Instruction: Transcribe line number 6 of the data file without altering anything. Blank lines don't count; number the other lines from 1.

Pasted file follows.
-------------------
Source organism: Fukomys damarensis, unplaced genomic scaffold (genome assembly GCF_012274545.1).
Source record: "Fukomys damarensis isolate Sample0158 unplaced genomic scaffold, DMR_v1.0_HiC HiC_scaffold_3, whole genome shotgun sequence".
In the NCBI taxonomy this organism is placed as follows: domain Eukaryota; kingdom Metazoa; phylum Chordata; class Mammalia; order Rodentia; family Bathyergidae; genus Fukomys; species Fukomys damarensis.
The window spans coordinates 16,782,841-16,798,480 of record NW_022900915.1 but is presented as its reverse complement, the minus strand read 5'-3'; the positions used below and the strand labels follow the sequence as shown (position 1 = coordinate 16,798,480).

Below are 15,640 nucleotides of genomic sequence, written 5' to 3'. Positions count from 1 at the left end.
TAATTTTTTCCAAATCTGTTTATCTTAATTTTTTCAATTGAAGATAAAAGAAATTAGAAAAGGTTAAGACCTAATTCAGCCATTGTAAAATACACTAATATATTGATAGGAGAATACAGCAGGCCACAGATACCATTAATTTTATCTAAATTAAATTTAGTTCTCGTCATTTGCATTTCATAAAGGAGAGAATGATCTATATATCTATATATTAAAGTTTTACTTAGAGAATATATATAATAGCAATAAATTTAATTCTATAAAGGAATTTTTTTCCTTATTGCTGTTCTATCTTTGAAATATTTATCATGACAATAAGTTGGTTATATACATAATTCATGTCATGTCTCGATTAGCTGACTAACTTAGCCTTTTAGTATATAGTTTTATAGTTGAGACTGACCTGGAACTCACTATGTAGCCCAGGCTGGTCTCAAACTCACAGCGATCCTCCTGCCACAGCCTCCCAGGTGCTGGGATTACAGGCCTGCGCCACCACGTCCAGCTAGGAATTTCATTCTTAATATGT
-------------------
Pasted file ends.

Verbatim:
TAATTTTTTCCAAATCTGTTTATCTTAATTTTTTCAATTGAAGATAAAAGAAATTAGAAAAGGTTAAGACCTAATTCAGCCATTGTAAAATACACTAATATATTGATAGGAGAATACAGCAGGCCACAGATACCATTAATTTTATCTAAATTAAATTTAGTTCTCGTCATTTGCATTTCATAAAGGAGAGAATGATCTATATATCTATATATTAAAGTTTTACTTAGAGAATATATATAATAGCAATAAATTTAATTCTATAAAGGAATTTTTTTCCTTATTGCTGTTCTATCTTTGAAATATTTATCATGACAATAAGTTGGTTATATACATAATTCATGTCATGTCTCGATTAGCTGACTAACTTAGCCTTTTAGTATATAGTTTTATAGTTGAGACTGACCTGGAACTCACTATGTAGCCCAGGCTGGTCTCAAACTCACAGCGATCCTCCTGCCACAGCCTCCCAGGTGCTGGGATTACAGGCCTGCGCCACCACGTCCAGCTAGGAATTTCATTCTTAATATGT